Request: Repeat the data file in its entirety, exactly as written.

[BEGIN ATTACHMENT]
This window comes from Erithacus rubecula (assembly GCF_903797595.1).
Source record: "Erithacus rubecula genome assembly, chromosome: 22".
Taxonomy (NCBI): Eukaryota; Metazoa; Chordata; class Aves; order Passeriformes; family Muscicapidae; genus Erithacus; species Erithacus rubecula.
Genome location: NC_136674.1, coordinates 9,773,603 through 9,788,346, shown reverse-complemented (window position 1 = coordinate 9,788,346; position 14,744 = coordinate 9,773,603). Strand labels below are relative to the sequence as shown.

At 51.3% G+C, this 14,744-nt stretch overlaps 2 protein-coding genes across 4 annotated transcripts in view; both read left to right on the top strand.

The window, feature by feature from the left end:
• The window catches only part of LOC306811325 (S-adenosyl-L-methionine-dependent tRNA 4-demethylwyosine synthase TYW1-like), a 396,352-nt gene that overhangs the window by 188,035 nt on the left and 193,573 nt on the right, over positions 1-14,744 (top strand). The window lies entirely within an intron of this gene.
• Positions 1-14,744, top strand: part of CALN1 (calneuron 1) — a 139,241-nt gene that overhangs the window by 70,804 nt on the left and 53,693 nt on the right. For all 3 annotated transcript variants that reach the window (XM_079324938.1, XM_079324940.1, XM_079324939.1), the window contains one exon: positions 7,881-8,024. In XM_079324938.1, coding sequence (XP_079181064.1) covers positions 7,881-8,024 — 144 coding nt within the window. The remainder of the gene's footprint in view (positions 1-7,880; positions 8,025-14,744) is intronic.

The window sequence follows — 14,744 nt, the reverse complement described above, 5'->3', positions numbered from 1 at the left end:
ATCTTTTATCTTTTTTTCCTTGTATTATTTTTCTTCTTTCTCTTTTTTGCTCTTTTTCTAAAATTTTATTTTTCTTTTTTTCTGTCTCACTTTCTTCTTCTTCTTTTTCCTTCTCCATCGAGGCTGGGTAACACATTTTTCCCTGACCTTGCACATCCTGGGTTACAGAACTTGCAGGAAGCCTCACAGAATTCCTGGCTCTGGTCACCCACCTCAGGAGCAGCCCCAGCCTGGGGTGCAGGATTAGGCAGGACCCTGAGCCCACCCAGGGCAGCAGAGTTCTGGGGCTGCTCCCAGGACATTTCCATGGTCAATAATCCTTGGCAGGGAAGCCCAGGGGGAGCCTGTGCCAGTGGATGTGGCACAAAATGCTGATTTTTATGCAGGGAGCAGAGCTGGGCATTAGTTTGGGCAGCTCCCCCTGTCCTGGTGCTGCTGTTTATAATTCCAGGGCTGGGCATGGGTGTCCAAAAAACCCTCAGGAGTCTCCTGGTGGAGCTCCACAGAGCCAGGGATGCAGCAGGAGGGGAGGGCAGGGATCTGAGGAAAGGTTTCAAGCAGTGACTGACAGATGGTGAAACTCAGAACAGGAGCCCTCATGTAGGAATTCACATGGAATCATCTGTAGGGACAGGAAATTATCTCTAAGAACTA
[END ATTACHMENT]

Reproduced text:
This window comes from Erithacus rubecula (assembly GCF_903797595.1).
Source record: "Erithacus rubecula genome assembly, chromosome: 22".
Taxonomy (NCBI): Eukaryota; Metazoa; Chordata; class Aves; order Passeriformes; family Muscicapidae; genus Erithacus; species Erithacus rubecula.
Genome location: NC_136674.1, coordinates 9,773,603 through 9,788,346, shown reverse-complemented (window position 1 = coordinate 9,788,346; position 14,744 = coordinate 9,773,603). Strand labels below are relative to the sequence as shown.

At 51.3% G+C, this 14,744-nt stretch overlaps 2 protein-coding genes across 4 annotated transcripts in view; both read left to right on the top strand.

The window, feature by feature from the left end:
• The window catches only part of LOC306811325 (S-adenosyl-L-methionine-dependent tRNA 4-demethylwyosine synthase TYW1-like), a 396,352-nt gene that overhangs the window by 188,035 nt on the left and 193,573 nt on the right, over positions 1-14,744 (top strand). The window lies entirely within an intron of this gene.
• Positions 1-14,744, top strand: part of CALN1 (calneuron 1) — a 139,241-nt gene that overhangs the window by 70,804 nt on the left and 53,693 nt on the right. For all 3 annotated transcript variants that reach the window (XM_079324938.1, XM_079324940.1, XM_079324939.1), the window contains one exon: positions 7,881-8,024. In XM_079324938.1, coding sequence (XP_079181064.1) covers positions 7,881-8,024 — 144 coding nt within the window. The remainder of the gene's footprint in view (positions 1-7,880; positions 8,025-14,744) is intronic.

The window sequence follows — 14,744 nt, the reverse complement described above, 5'->3', positions numbered from 1 at the left end:
ATCTTTTATCTTTTTTTCCTTGTATTATTTTTCTTCTTTCTCTTTTTTGCTCTTTTTCTAAAATTTTATTTTTCTTTTTTTCTGTCTCACTTTCTTCTTCTTCTTTTTCCTTCTCCATCGAGGCTGGGTAACACATTTTTCCCTGACCTTGCACATCCTGGGTTACAGAACTTGCAGGAAGCCTCACAGAATTCCTGGCTCTGGTCACCCACCTCAGGAGCAGCCCCAGCCTGGGGTGCAGGATTAGGCAGGACCCTGAGCCCACCCAGGGCAGCAGAGTTCTGGGGCTGCTCCCAGGACATTTCCATGGTCAATAATCCTTGGCAGGGAAGCCCAGGGGGAGCCTGTGCCAGTGGATGTGGCACAAAATGCTGATTTTTATGCAGGGAGCAGAGCTGGGCATTAGTTTGGGCAGCTCCCCCTGTCCTGGTGCTGCTGTTTATAATTCCAGGGCTGGGCATGGGTGTCCAAAAAACCCTCAGGAGTCTCCTGGTGGAGCTCCACAGAGCCAGGGATGCAGCAGGAGGGGAGGGCAGGGATCTGAGGAAAGGTTTCAAGCAGTGACTGACAGATGGTGAAACTCAGAACAGGAGCCCTCATGTAGGAATTCACATGGAATCATCTGTAGGGACAGGAAATTATCTCTAAGAACTA